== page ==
The GDPR came into force on 25th May 2018. For in-house recruitment teams, a key area of focus was (and, of course, should continue to be) around transparency and accountability.
On this page you’ll find links to a number of in-house recruitment GDPR resources, so scroll down for recent blog posts, infographics, practical advice and more to help ensure you’re embedding strong Data Protection practices into your hiring processes.
Hireserve ATS GDPR functionality
Although the GDPR has now come into force, you may still be looking for the right technology to help you meet your data controller responsibilities.
Simply fill out the form below and we’ll email over your guide to Hireserve’s Data Protection functionality in a handy PDF. If you have any questions about Hireserve ATS and how our technology can help in-house recruiters meet their Data Protection responsibilities under the GDPR, please do contact us.
Latest in-house recruitment GDPR resources
Practical steps to prepare for the GDPR
Undertake a data mapping exercise
A data mapping exercise is the process of identifying, processing and mapping out the data flows of your organisation.
This is a complex process, particularly for organisations with multiple systems and technology platforms in place.
Think about the journey your candidates’ data will take, from the moment it enters your organisation. You should also document what information you collect about candidates at each stage of your recruitment process, and document how your organisation(s) use that data.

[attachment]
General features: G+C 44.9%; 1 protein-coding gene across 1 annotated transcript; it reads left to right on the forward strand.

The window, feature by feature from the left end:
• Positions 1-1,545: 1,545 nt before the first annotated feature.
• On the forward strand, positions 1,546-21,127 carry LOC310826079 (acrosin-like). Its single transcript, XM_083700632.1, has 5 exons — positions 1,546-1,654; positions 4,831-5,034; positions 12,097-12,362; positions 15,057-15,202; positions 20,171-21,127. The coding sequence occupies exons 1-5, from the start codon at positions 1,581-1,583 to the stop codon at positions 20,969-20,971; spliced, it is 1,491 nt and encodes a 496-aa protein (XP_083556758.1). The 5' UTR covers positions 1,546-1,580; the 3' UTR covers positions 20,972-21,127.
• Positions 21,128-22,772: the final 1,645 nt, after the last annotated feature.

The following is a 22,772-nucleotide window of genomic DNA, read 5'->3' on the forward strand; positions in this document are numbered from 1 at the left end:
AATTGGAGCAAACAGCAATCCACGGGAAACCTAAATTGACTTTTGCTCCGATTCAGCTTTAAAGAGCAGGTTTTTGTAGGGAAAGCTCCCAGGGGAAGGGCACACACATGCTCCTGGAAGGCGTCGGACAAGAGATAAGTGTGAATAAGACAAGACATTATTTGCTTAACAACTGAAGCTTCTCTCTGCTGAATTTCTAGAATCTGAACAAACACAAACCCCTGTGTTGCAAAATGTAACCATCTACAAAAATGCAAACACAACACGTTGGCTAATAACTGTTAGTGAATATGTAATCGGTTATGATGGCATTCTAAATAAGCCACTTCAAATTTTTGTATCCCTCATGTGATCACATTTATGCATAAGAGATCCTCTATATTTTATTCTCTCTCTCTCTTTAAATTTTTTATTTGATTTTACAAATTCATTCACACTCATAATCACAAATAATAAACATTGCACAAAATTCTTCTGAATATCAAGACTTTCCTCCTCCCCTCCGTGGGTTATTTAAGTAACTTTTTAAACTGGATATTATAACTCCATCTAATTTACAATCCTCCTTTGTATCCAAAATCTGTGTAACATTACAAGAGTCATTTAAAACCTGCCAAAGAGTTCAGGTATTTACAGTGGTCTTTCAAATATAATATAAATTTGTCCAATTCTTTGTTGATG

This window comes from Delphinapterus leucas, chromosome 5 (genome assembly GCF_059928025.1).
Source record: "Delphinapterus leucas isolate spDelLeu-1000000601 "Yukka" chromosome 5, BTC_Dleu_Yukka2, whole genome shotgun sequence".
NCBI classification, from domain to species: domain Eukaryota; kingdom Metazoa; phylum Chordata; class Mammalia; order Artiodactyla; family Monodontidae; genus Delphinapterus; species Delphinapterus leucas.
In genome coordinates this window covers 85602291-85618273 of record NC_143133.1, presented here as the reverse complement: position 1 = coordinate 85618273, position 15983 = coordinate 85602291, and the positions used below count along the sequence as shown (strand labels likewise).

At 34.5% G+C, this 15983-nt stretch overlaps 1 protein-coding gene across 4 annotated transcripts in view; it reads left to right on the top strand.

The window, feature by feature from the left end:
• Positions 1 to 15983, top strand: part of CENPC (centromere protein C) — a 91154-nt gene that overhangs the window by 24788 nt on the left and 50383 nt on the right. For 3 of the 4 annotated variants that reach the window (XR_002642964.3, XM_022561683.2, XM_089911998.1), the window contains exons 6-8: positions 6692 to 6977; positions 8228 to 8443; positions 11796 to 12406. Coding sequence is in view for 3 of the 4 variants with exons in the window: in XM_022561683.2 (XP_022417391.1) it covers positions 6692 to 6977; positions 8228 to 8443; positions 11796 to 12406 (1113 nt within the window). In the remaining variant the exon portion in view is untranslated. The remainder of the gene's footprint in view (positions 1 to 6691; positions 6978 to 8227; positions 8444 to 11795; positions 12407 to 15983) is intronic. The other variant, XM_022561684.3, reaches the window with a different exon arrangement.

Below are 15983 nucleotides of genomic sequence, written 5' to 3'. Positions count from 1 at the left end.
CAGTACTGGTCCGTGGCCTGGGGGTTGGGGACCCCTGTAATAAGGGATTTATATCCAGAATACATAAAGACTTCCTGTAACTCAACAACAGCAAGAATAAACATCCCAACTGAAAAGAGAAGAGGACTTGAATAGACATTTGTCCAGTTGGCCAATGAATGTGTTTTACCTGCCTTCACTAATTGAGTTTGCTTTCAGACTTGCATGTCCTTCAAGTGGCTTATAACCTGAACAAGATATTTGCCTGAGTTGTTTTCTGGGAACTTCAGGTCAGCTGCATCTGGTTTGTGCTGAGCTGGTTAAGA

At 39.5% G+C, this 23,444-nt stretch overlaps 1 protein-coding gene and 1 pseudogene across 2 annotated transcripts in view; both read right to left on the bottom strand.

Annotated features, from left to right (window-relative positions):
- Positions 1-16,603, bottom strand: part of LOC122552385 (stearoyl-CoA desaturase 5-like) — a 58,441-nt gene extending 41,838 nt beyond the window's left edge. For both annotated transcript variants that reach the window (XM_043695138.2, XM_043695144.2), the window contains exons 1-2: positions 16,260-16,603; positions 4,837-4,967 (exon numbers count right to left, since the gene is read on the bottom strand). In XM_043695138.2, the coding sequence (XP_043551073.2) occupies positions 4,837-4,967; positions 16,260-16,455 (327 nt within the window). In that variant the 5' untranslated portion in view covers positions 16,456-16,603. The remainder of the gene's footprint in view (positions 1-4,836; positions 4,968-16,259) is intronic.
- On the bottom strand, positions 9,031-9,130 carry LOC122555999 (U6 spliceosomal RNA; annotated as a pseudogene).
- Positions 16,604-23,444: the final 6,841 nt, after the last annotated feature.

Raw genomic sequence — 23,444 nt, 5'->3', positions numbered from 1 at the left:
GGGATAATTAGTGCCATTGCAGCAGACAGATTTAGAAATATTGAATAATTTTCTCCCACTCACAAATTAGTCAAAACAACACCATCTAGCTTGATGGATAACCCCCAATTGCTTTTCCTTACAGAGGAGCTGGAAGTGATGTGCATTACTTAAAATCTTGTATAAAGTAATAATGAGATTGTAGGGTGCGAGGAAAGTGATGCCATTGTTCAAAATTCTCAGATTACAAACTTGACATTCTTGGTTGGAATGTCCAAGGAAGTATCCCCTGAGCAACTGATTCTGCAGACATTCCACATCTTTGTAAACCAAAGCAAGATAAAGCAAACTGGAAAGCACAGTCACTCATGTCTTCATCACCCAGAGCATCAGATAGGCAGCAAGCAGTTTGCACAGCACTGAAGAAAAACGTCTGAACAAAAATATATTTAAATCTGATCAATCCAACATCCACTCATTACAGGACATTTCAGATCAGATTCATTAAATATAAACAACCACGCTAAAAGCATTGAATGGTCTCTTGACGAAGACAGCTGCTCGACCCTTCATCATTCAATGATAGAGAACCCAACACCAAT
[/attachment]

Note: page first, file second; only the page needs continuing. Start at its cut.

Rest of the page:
As part of your work towards GDPR compliant processes, you will need to define your organisation’s legal bases for processing candidates’ information. You should define and document these legal bases during your data mapping exercise.
Review your privacy notice
As transparency is a key theme of the GDPR, your privacy notice(s) will take on greater significance.
Your privacy notice should be easily accessible to candidates on your careers site and you should use it to very clearly state what personal data you will collect and how you will process it. You also need to include:
- Your organisation’s identity and contact details
- The purposes and legal basis for processing
- Details on other recipients and cross-border transfers
- How long you will store data for
- Your data subjects’ rights
- The existence of any automated decision-making
Additional GDPR resources for your recruitment team
How will the GDPR impact your recruitment activity?
Working with agencies
As a responsible employer, you should make sure the recruitment agencies you work with are GDPR compliant.
It may be sensible to start conversations with agencies on your PSL now, in order to understand how they will adapt their processes in order to adhere to the new regulations.
This approach should also be taken with third parties such as HR & Recruitment technology and service providers
Your candidate communications
If you send emails to candidates, you’ll need to include a clear ‘opt-out’ option at the bottom of each email (you should do this already under the Privacy and Electronic Communications Regulations).
You should consider linking to your privacy notice in every candidate communication too.
You will also need to implement a way for candidates to contact you with requests or complaints about their personal data.
GDPR key terminology
In the context of in-house recruitment, what does some of that GDPR legal jargon mean?
- Data processing: In the in-house recruitment industry, this could range from screening candidate CVs to building talent pools in your ATS. Essentially, processing means every way that you use data.
- Data controller: In this context, you!
- Data processor: Any person/organisation acting on your behalf. So in the recruitment industry, this could be your ATS provider, for example, or psychometric testing partner.
- Data subject: Your candidates, in this context.